Rimma and Valerie Gerlovin,
at Steinbaum Krauss Gallery

Copyright Flash Light 1995

I witnessed an art work defeat a computer at the opening of a show by Rimma and Valery Gerlovin at Steinbaum Krauss Gallery. (152 Greene St. May 6 - June 17)

The Gerlovins' work in this show consists mostly of photographs of Rimma in which her flesh serves as a canvas, reminiscent of Dennis Oppenheim's conceptual work with body art. But there are differences: Rimma extends the metaphor by braiding her hair into graphic images. More significantly, where Oppenheim's photos were deliberately crude to emphasize that they merely documented a concept, and were not meant as art objects, the Gerlovins' photographs are lavish: vivid color enlargements in custom made frames, and the shapes of the frames, in turn, are part of the dialog in each work.

What has attracted my attention is a piece in which numbers appear. Along her legs: 12345678987654321. Across her torso is a series of nine ones, followed by an elevated two. I try to make sense of the image. I don't recognize a mathematical progression. If the number is merely a sequence from one to nine and back, what has that to do with the nine ones?

I feel there is some portent to resolving this riddle, the solution some confluence of art and science. The work has me in its grip until Valery explains, "The number on her torso squared yields the number on her legs."

"Ah!" I marvel at the symmetry.

"Let me check that," interjects Bob Armstrong who's standing nearby. He removes a laptop computer from his backpack. It's a CoSy and it runs APL on a 486. I learn that A Programming Language was created at IBM Watson Research in the 60's, and it's favored by financial analysts. Bob punches in the numbers and the screen responds "1234567899E+16.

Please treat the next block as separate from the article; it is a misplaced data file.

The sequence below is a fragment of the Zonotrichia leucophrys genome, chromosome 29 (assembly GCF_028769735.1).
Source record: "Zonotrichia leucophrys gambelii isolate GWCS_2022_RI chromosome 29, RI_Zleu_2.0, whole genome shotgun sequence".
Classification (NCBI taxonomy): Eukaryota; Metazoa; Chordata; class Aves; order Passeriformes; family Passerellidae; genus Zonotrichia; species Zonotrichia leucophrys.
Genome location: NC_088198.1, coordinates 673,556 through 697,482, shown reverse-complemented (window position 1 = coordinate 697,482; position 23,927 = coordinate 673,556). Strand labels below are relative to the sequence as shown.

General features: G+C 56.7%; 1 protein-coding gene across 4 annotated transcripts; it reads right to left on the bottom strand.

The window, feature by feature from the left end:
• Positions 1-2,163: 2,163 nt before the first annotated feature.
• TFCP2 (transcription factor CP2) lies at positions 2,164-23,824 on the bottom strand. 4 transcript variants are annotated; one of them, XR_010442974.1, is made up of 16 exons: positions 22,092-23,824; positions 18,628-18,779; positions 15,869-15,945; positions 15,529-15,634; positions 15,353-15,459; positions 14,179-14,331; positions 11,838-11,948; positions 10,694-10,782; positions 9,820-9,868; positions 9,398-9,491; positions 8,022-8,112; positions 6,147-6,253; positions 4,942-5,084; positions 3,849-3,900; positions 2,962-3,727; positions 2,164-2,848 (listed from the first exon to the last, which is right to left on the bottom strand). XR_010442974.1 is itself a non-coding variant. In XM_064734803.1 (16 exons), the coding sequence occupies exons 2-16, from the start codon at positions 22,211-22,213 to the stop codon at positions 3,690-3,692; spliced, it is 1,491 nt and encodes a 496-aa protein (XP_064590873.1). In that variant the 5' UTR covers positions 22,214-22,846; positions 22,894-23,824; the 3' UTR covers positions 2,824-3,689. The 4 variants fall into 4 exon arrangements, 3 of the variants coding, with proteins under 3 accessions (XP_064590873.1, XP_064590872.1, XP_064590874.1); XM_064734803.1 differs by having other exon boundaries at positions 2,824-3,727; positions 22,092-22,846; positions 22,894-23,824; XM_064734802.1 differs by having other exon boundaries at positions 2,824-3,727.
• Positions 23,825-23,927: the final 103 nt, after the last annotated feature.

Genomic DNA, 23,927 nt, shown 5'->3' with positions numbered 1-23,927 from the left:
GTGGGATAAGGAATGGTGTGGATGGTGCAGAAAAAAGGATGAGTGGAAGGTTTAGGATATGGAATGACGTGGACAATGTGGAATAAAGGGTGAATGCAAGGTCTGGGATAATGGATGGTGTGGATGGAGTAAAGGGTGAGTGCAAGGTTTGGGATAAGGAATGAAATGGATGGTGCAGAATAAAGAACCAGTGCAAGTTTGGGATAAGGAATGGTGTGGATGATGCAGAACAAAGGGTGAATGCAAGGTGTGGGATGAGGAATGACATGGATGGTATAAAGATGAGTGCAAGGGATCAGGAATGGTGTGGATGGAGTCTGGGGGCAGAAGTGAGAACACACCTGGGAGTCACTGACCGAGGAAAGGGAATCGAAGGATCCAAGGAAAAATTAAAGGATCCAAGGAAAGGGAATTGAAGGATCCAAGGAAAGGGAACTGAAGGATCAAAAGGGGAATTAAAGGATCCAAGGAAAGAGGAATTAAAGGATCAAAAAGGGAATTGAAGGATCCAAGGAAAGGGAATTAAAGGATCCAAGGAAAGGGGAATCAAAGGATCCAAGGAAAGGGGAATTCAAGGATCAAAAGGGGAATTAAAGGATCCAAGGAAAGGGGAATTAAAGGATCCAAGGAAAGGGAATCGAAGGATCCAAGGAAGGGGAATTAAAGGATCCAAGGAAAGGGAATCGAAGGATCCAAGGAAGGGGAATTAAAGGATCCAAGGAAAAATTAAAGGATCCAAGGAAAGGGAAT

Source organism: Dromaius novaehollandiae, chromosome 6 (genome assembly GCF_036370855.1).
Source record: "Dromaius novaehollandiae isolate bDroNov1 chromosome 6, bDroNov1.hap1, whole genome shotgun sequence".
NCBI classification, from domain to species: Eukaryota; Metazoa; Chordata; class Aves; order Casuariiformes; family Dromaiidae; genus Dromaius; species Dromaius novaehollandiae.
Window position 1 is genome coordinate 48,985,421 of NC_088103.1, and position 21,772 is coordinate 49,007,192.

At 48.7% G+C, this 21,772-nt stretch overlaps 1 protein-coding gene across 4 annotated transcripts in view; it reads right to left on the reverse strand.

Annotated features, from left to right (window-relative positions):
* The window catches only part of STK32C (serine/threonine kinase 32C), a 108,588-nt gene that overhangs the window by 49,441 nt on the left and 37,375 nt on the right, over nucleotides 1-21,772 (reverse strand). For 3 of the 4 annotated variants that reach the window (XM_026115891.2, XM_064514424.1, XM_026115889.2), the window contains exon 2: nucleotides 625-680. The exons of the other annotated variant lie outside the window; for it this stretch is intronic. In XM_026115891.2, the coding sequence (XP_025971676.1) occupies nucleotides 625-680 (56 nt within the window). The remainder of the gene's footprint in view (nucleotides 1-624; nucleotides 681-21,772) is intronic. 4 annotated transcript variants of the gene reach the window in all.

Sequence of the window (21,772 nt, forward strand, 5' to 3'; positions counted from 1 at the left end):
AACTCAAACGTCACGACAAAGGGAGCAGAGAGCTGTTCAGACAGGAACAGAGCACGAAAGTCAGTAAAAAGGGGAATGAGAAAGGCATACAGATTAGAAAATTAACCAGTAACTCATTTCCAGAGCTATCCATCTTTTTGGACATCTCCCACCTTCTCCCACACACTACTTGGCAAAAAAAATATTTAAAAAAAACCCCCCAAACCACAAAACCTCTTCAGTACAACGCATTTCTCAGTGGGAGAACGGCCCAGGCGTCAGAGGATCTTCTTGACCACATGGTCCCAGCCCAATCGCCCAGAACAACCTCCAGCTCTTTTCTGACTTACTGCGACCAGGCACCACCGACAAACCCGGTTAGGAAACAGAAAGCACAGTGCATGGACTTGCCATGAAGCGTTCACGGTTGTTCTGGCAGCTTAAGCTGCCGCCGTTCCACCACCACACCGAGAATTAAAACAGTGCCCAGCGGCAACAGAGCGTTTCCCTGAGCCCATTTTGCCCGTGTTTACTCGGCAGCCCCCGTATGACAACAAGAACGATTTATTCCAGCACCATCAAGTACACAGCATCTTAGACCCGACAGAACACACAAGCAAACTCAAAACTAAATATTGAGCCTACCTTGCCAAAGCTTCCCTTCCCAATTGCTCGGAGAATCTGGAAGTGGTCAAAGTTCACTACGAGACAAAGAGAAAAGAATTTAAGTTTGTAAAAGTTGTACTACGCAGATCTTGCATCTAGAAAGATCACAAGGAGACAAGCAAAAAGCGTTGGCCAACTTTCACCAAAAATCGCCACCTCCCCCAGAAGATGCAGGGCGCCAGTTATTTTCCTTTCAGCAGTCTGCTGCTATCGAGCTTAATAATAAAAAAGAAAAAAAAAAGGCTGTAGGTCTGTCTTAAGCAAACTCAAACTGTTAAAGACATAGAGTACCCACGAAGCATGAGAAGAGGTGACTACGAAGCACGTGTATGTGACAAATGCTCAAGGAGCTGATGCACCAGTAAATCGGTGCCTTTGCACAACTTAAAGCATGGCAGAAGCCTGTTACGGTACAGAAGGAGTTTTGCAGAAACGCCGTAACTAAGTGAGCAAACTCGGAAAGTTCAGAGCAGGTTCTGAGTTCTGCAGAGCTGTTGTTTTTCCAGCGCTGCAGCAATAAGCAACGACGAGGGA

"Scientific notation, it's rounding up the last digits to nine," I appraise his efforts.

"Yes," agrees Bob, "Let me increase the resolution." This time the screen yields, "12345678987654323."

"Another rounding error?" Bob suggests.

"Impossible," I object, "even if thatwere a simple rounding error the last digit would be a two or zero, but it's three, so either the computer is wrong or the art is wrong."

We turn to Valery, "I got the equation from a math textbook," he responds.

"How can we check this?" The perfection of the symmetry makes me doubt the computer.

"It's trivial," Bob interjects, "the computer has to be wrong. The last digit must be a one because we're multiplying a number that ends in one by another number that ends in one."

"Brilliant," I concur.

"I'll put this out on the Internet and see if I get anexplanation."

I turn to Valery, "We used a computer to check your art, but your art undid the computer!"

Valery just smiles enigmatically.